After the first cut with the experimental hairdresser, I find I can breathe more easily, and more easily still each time after that. I did not grow up at a time when popular culture accepted that people should have autonomy over their appearance. What Not to Wear is the mantra we were encouraged to repeat to ourselves, learnt from the wildly popular BBC television series that launched in 2001, when I was fifteen. Body parts including legs and arms and stomachs, body hair, displays of ‘masculine muscles’, unfeminine haircuts, and above all fat are prodded and condemned by presenters on the violently normative and fat-phobic TV show. When I let the stylist experiment with my hair, I begin to feel released from something constraining and oppressive. Like the recipe, the haircuts change the relationship between words and things for me. The experimental hairdresser gives me the knowledge that I can remake my body, again and again. It becomes a space for play, exploration and deviation.

Each time I cook the recipe differently, my hair is different too –

There is the time I make the recipe after my long brown hair has been cut into an asymmetric shape with a shaved side, a bob on the other side, and a thin ‘veil’ of hair at the back.

Two weeks later they have dyed my hair dark auburn and black and purple at the front.

Several months after that I cook with deep pink hair with a pale pink fringe and black marks drawn onto my face.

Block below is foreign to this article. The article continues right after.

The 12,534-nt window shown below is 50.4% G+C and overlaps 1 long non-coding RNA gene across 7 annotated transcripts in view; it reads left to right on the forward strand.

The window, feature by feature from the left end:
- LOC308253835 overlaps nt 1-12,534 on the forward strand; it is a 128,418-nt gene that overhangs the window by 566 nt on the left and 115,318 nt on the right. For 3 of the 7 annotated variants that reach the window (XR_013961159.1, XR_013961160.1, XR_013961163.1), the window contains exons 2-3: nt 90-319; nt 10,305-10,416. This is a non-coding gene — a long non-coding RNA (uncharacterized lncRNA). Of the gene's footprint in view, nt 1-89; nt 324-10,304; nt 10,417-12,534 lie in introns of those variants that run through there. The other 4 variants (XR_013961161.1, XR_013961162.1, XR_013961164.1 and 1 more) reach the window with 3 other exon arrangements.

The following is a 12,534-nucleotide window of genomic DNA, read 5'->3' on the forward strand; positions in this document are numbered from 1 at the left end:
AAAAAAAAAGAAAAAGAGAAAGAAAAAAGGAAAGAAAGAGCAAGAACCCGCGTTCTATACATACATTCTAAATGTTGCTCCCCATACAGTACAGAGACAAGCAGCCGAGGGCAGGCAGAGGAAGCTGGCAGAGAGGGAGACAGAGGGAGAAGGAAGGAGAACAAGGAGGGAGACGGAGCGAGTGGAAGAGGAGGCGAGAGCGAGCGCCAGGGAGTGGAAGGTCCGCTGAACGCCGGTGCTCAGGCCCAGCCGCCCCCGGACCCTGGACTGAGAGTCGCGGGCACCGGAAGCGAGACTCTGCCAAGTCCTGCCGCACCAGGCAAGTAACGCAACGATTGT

Then it becomes bright red and a spherical bob with a slight asymmetry, after Vidal Sassoon.

The people I have recently moved in with love comic books and cosplay and make-up and Zelda and making their own porn and horror films and foxes and Halloween parties and watching all of Buffy the Vampire Slayer from start to finish and I love them and take out a standing order at a comic-book shop too. They like the hairstyles I come home with, whatever they are, and love whatever clothes I wear and whatever make-up I try and will come and queue with me for whatever obnoxious club night with a ‘no look no entry’ policy that I am obsessed with. They let me cook excitable meals for them even though sometimes I fill the house with smoke or spray it with mushroom soup when the blender explodes; I teach them the recipe.

The trick is to slow-cook

For the seventieth performance my anxiety causes me to turn the heat up too high. I hurry things. I have retreated into myself and fail to keep faith with the ingredients. I interfere and force my will on the ingredients and forget that it is a collaboration. The excess heat I apply has the effect of a weapon; it is wounding. The flavour at the end lacks sweetness and depth and I have to repair the dish, inventing ways to accommodate my impatience. The damage I visit upon the ingredients must be repaired with new ingredients: I add sugar and a half teaspoon of vinegar.

When I think about performing the recipe I think about the movements of subatomic particles or the orbits of moons and planets, there is a physics to it. The recipe introduces me to principles of touch, knife work, heat and time. The temporality of white becoming gold in oil. I must be careful about how I move my hands, the interventions they make can be significant, they are always in relation. In the study of electrons nothing is ignored because everything can have an effect, even looking. The proverb ‘a watched pot never boils’ was taken up by physicists trying to find ways to describe the behaviour of quantum particles. ‘Watched pot behaviour’ is another term for the Zeno effect in quantum physics, whereby frequent measurement inhibits the process being observed from actually taking place. Sometimes my anxiety or impatience causes me to take the pan off the heat too soon.